(CBS) — She’s been missing longer than Stacy Peterson and Lisa Stebic combined, but you’ve probably never heard of Robin Abrams, who disappeared from Beecher Illinois back in October of 1990.
Now, after 23 years, this cold case is getting another look as Roseanne Tellez explains in this original report.
From her makeshift command center Jody Walsh searches for clues into the disappearance of her sister. Roseanne Tellez asks, “Did you ever think that 23 years later you would not have the answers you wanted?” Jody Walsh answers, “never, never.”
28-year-old Robin Abrams, a former Will County Sheriff deputy, was last seen driving down Goodenow Road in Beecher. Her car was later found in Harvey.
Abrams had an order of protection against a Will County Sheriff auxiliary officer with whom she claimed to have had an affair.
But the officer, Tony Marquez, claimed Robin was after him, and filed dozens of complaints, alleging phone harassment, reckless driving, disorderly conduct, and more.
“I have 103 reports of harassment from him,” says Jody Walsh. “He was after my sister like a fatal attraction.”
Of the 103 incidents, Abrams was acquitted of harassment and reckless driving – the only charges she faced in court and assault charges were dropped.
But she was fired by the sheriff’s office. She sued for wrongful firing and sexual harassment, but weeks before her deposition, she disappeared.
Roseanne Tellez visited Tony Marquez’s home in south suburban Elwood, his wife came to the door and Roseanne asked, “You don’t think he had anything to do with her disappearance? Her answer, “I don’t know. Of course not.”
The answer was no when we asked if Marquez himself could come to the door and speak with us.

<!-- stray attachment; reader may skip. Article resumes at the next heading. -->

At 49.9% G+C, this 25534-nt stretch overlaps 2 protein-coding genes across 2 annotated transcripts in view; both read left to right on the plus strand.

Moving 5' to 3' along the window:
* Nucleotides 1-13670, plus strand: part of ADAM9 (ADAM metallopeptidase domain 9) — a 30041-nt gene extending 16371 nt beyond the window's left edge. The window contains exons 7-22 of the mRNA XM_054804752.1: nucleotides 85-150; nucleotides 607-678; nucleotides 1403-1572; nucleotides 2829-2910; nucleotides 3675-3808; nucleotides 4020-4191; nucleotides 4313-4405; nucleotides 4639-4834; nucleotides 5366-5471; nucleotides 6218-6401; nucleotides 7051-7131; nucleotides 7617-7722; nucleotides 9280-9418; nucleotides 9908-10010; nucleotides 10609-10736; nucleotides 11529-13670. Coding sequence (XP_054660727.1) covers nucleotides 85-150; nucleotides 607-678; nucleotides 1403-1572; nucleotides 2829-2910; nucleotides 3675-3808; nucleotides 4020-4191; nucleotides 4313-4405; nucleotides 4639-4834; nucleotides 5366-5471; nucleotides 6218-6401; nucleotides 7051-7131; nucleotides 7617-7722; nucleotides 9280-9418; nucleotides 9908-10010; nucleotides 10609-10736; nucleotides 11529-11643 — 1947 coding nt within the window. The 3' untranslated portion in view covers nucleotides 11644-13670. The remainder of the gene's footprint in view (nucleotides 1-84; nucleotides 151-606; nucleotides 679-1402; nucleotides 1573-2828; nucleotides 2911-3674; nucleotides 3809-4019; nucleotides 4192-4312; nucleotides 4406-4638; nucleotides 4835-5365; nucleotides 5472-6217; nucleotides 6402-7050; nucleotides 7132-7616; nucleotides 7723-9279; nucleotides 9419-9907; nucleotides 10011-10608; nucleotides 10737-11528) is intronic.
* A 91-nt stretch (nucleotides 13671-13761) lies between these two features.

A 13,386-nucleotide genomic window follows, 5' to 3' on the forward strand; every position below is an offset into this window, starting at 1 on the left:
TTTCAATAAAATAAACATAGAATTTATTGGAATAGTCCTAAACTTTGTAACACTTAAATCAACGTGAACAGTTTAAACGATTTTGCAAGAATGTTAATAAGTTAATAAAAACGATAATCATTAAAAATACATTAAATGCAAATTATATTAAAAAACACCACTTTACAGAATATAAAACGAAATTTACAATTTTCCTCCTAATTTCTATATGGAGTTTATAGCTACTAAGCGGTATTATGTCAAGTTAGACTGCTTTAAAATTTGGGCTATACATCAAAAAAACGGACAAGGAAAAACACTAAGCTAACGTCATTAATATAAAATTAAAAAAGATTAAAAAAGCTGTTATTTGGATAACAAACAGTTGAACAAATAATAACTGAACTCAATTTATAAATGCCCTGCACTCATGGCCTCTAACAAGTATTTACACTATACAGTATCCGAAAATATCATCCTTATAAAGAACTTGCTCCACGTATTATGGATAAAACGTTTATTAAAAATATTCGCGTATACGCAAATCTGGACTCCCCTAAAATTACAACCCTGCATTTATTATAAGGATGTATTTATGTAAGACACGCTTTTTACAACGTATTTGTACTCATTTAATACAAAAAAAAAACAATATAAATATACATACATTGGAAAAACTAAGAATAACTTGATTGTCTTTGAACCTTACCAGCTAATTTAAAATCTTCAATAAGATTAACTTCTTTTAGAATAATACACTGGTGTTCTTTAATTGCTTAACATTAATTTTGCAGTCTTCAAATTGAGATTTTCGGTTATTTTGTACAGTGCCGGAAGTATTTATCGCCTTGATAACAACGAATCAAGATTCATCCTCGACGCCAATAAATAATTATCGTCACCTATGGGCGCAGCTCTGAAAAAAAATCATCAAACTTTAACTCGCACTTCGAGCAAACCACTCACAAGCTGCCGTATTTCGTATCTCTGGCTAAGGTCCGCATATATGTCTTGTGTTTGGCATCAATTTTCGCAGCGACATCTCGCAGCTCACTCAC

“Tony Marquez was what we now call a person of interest,” says Ken Kaupas who is currently with the Will County Sheriff’s Office, but was assigned to the Abram’s investigation when he worked for the Illinois State Police. “There’s never been a cover up. And there’s not been incompetence. Sometimes you do not find a body.”
After more than two decades of dead ends, Congressman Daniel Lipinski requested the Illinois’ Inspector General launch an investigation because: “There is no reason…a murder case should lie dormant for 23 years.”
But the response from the Inspector General offered little hope. Jody Walsh was openly disappointed as she read to us from the letter she received from the IG’s office.
“We may open this investigation or refer this matter to another agency or law enforcement authority.”
When asked if she was confident they could get to the bottom of it, she answered, “Absolutely not.”
Walsh says she will keep fighting for her sister.
“Her life was important to us. I’ll never give up. Never.”
Hiram Grau, Director of the Illinois State Police, says the case is making progress.
“Numerous interviews and re-interviews of subjects have been ongoing as well as forensic science analysis.”
One development the Abrams family hopes to have soon is a death certificate. That could clear the way for charges — if police find someone to charge.